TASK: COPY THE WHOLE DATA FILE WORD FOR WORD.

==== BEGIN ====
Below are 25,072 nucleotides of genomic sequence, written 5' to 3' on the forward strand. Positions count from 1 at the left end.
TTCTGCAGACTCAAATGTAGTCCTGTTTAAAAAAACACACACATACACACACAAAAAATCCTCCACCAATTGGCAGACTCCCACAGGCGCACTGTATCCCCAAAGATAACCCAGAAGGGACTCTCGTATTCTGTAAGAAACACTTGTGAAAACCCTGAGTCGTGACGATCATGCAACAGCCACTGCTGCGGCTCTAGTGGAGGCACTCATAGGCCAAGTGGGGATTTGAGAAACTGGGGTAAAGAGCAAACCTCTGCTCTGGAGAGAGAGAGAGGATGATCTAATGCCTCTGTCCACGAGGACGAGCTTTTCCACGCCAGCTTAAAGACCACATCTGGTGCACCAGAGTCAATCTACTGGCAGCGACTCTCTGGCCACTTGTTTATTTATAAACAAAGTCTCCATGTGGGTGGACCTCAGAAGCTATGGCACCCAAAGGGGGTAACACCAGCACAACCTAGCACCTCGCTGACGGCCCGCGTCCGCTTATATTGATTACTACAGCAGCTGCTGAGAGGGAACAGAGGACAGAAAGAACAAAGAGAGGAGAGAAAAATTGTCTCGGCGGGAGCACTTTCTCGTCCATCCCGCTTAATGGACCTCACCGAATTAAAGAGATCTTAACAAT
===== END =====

Below are 25,072 nucleotides of genomic sequence, written 5' to 3' on the forward strand. Positions count from 1 at the left end.
TTCTGCAGACTCAAATGTAGTCCTGTTTAAAAAAACACACACATACACACACAAAAAATCCTCCACCAATTGGCAGACTCCCACAGGCGCACTGTATCCCCAAAGATAACCCAGAAGGGACTCTCGTATTCTGTAAGAAACACTTGTGAAAACCCTGAGTCGTGACGATCATGCAACAGCCACTGCTGCGGCTCTAGTGGAGGCACTCATAGGCCAAGTGGGGATTTGAGAAACTGGGGTAAAGAGCAAACCTCTGCTCTGGAGAGAGAGAGAGGATGATCTAATGCCTCTGTCCACGAGGACGAGCTTTTCCACGCCAGCTTAAAGACCACATCTGGTGCACCAGAGTCAATCTACTGGCAGCGACTCTCTGGCCACTTGTTTATTTATAAACAAAGTCTCCATGTGGGTGGACCTCAGAAGCTATGGCACCCAAAGGGGGTAACACCAGCACAACCTAGCACCTCGCTGACGGCCCGCGTCCGCTTATATTGATTACTACAGCAGCTGCTGAGAGGGAACAGAGGACAGAAAGAACAAAGAGAGGAGAGAAAAATTGTCTCGGCGGGAGCACTTTCTCGTCCATCCCGCTTAATGGACCTCACCGAATTAAAGAGATCTTAACAAT